heat transferred per unit time= Area x heat transfer coefficient of the fluid x difference in temperature between the fluid and the heat exchanger surface.

So, the heat transferred varies as a linear function of the temp difference between the fluid (e.g. air or oil) and the engine temp. Example:
If the air doing the cooling is 75 deg F and the cylinder head temp is 375 degrees, then we'd get 350 arbitrary cooling units. If the temp of the cylinder head goes to 450 deg F (expect very short valve life), then we'd get 375 arbitrary cooling units, or an increase of just 7%.
Not a big difference in cooling, and a big difference in expected valve/valve seat life. One degree would make a difference in some other applications (e.g air conditioning units, etc), but not this one (since the delta T is already so high).

And this is before we talk about detonation.
 
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Aviator168

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heat transferred per unit time= Area x heat transfer coefficient of the fluid x difference in temperature between the fluid and the heat exchanger surface.
I just want to know what you are using for "heat transfer coefficient of the fluid" because this is critical to a heat exchanger. I am sure BobbyZ wants to increase cylinder head oil flow to remove heat through higher convection.
 

BobbyZ

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I just want to know what you are using for "heat transfer coefficient of the fluid" because this is critical to a heat exchanger. I am sure BobbyZ wants to increase cylinder head oil flow to remove heat through higher convection.
With my project my goal is to make big bore power at a lower RPM so his point of the heat is pointless for the most part to be honest.I'm looking for around 80 hp but lower in the curve,anything else we get will be icing on the cake so to speak ;)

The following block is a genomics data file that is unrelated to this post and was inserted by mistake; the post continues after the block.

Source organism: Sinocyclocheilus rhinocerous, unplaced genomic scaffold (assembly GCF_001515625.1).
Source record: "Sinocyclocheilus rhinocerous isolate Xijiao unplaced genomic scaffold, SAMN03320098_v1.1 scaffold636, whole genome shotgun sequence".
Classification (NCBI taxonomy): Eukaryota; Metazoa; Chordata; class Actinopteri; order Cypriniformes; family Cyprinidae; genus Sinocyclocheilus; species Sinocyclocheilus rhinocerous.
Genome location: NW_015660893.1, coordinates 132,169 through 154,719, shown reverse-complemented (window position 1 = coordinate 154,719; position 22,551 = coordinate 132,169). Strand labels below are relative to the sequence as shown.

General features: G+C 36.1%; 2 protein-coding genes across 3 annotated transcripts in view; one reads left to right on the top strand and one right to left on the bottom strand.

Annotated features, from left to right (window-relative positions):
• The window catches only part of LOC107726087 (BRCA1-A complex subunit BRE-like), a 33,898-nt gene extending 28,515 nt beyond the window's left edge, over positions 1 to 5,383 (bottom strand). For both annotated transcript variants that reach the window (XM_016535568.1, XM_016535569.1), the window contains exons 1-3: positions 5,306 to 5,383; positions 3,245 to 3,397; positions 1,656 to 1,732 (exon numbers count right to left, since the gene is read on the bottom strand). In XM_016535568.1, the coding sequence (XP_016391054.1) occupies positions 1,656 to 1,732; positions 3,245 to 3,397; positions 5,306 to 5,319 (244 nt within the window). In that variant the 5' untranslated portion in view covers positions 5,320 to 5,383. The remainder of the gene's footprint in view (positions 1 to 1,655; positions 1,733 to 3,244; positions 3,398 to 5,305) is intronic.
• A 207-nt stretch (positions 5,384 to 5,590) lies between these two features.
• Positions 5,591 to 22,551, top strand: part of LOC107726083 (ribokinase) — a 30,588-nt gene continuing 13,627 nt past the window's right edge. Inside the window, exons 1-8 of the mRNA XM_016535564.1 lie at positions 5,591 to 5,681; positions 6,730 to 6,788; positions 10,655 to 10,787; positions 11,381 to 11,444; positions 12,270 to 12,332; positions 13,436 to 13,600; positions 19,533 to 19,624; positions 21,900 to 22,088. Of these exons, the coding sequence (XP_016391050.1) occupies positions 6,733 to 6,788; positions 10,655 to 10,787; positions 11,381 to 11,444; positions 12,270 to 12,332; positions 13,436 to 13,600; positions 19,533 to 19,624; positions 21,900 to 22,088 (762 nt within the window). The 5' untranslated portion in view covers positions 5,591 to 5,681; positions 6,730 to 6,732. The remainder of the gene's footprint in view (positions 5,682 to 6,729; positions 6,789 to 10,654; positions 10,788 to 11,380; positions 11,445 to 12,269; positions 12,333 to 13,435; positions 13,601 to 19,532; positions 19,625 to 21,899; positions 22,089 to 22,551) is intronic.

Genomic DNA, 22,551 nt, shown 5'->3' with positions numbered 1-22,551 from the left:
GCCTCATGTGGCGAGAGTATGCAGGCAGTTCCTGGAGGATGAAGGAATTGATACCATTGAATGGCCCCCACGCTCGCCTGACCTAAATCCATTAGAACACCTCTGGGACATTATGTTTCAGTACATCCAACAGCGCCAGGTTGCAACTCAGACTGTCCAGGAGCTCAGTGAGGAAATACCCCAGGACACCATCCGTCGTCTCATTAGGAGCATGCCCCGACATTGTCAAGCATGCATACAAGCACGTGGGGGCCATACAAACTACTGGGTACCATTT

Second I hope to have a little extra "emergency power" on tap but for the point of this argument there's no point in muddying the water.

I've been dealing with air and watercooled VW's for close to 20 years now and I feel my goals are well within reach but we'll see when I pull my Ghia a part.I've got several different heads to play with along with access to a dyno cell and just about everything I need to undertake such a project.

Lastly while I doubt that I'll go through the trouble I've had some talks about adapting oil squirters from a 2l ABA VW or Porsche motor to cool the pistons if need be ;) It's nothing that hasnt been done before it just isnt the most popular mod around.:speechles
 

Vigilant1

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I just want to know what you are using for "heat transfer coefficient of the fluid" because this is critical to a heat exchanger. I am sure BobbyZ wants to increase cylinder head oil flow to remove heat through higher convection.
I thought the point you were trying to make was that BobbyZ's engine would shed heat better because he's be raising the temperature of the heads, thus more air cooling. For that purpose, the heat transfer coefficient of the air makes no difference if we're only addressing your point ("normal" head temps vs higher head temps yield only a small difference in heat lost, much shorter valve/valve seat life)

Use of lots of extra oil to cool the heads in a VW can be done. It requires an additional high-capacity oil pump (or an oil pump with another stage, which are available), a pickup line in the pan and spray bars under the valve covers. It can help somewhat, takes gallons of oil per minute (which costs some power), but still is not especially effective at keeping the valve seats cool. All the extra oil inside the rocker assembly gets frothed up a lot and also robs a bit of HP. It's been tried by those pushing a VW to the limits, and it hasn't gotten the job done. The BMW boxer engines do use oil to cool the heads, but they are designed for that. Oil has a considerably lower heat transfer coefficient than water or water/glycol, so more of it has to be pumped.